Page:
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PLoS One. 2011; 6(9): e25476.
Published online 2011 September 29. doi:  10.1371/journal.pone.0025476
PMCID: PMC3183046

HIF-1 and SKN-1 Coordinate the Transcriptional Response to Hydrogen Sulfide in Caenorhabditis elegans

Todd Lamitina, Editor


Hydrogen sulfide (H2S) has dramatic physiological effects on animals that are associated with improved survival. C. elegans grown in H2S are long-lived and thermotolerant. To identify mechanisms by which adaptation to H2S effects physiological functions, we have measured transcriptional responses to H2S exposure. Using microarray analysis we observe rapid changes in the abundance of specific mRNAs. The number and magnitude of transcriptional changes increased with the duration of H2S exposure. Functional annotation suggests that genes associated with protein homeostasis are upregulated upon prolonged exposure to H2S. Previous work has shown that the hypoxia-inducible transcription factor, HIF-1, is required for survival in H2S. In fact, we show that hif-1 is required for most, if not all, early transcriptional changes in H2S. Moreover, our data demonstrate that SKN-1, the C. elegans homologue of NRF2, also contributes to H2S-dependent changes in transcription. We show that these results are functionally important, as skn-1 is essential to survive exposure to H2S. Our results suggest a model in which HIF-1 and SKN-1 coordinate a broad transcriptional response to H2S that culminates in a global reorganization of protein homeostasis networks.


Exogenous H2S has dramatic effects on mammalian physiology that can improve survival in changing environmental conditions. Mice exposed to H2S enter into a hibernation-like state that allows them to endure periods of low metabolic rate and decreased core body temperature without apparent ill effects [1]. The H2S-induced state enables mice to survive exposure to otherwise lethal hypoxic conditions [2], and improves outcome in rodent models of severe blood loss [3], myocardial infarction [4], aortic occlusion [5] and hepatic ischemia/reperfusion [6].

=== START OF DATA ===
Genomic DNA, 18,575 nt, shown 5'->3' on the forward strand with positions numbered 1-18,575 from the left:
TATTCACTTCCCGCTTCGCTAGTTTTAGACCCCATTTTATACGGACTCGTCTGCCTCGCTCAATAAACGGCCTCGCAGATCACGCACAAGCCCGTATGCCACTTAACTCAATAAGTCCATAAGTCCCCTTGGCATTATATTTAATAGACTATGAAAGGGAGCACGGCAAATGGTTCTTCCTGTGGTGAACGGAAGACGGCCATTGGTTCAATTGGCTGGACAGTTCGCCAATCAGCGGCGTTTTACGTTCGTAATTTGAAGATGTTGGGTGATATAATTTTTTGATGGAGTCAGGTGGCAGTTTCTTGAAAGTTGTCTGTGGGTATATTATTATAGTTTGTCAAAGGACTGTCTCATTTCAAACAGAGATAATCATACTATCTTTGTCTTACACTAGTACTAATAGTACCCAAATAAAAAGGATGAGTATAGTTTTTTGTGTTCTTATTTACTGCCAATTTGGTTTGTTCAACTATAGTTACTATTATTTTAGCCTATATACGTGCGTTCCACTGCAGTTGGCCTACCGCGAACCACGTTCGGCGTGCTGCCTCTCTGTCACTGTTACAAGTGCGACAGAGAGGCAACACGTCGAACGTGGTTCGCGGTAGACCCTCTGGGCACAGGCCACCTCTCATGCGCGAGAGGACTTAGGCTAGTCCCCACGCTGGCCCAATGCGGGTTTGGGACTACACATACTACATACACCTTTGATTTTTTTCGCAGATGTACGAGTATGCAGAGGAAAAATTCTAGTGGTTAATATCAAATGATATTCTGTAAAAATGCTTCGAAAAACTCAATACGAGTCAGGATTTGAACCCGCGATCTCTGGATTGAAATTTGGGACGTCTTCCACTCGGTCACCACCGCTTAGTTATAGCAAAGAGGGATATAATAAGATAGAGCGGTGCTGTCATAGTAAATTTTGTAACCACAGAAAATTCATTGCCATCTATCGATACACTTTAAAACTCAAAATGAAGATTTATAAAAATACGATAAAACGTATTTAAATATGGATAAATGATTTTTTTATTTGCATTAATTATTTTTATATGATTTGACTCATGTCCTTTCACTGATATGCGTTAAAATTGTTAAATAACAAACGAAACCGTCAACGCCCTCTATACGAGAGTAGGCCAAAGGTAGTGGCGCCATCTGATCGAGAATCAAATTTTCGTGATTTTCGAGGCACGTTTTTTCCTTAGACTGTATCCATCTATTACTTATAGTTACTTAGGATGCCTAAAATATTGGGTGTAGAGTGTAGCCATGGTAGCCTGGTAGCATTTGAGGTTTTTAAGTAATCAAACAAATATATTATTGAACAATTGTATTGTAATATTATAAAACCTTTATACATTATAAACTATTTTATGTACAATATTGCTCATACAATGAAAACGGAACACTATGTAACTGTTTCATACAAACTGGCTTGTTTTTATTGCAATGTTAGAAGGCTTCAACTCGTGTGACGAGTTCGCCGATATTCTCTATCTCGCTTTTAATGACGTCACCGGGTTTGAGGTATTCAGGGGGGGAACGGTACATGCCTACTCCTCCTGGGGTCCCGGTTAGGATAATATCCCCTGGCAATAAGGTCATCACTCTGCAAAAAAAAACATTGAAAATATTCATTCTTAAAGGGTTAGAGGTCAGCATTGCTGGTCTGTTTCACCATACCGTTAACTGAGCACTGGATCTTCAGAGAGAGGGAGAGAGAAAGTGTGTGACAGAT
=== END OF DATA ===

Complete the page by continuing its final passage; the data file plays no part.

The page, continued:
C. elegans grown in H2S have increased thermotolerance and lifespan [7]. Increased lifespan and thermotolerance require the conserved sirtuin homologue sir-2.1, though mutant animals with deletions in sir-2.1 grow normally in H2S. In contrast, the hif-1 transcription factor is required to survive exposure to H2S [8]. hif-1 is a highly conserved bHLH transcription factor that is well-known for its role in coordinating the transcriptional response to hypoxia in all animals, including C. elegans [9], [10]. Sirtuins have been shown to modulate lifespan in yeast, worms, flies and mice [11]. Recent work has demonstrated that HIF-1 activity can influence lifespan in C. elegans [12], [13], [14]. Thus, the response to H2S involves at least two genes, hif-1 and sir-2.1, which influence lifespan.

In this study, we investigated the transcriptional response to H2S in C. elegans. Using an unbiased microarray approach, we show that there are rapid and progressive changes in mRNA abundance associated with exposure to H2S. Functional genomic analysis suggests that adaptation to H2S results in significant changes to protein homeostasis pathways. We found that hif-1 is required for nearly all of the early changes observed, though there is little overlap between genes regulated in response to H2S and those that have been reported to change in hypoxia. Moreover, our data show that other factors contribute to coordinate the response to H2S, as we found that some H2S-induced transcriptional changes require the skn-1 transcription factor. We demonstrate that, like hif-1, skn-1 is required to survive in low concentrations of H2S. These data suggest a possible model in which HIF-1 and SKN-1 act together to coordinate a transcriptional response to H2S that ultimately leads to alterations in the expression of genes involved in protein homeostasis.


H2S exposure leads to rapid and progressive changes in mRNA abundance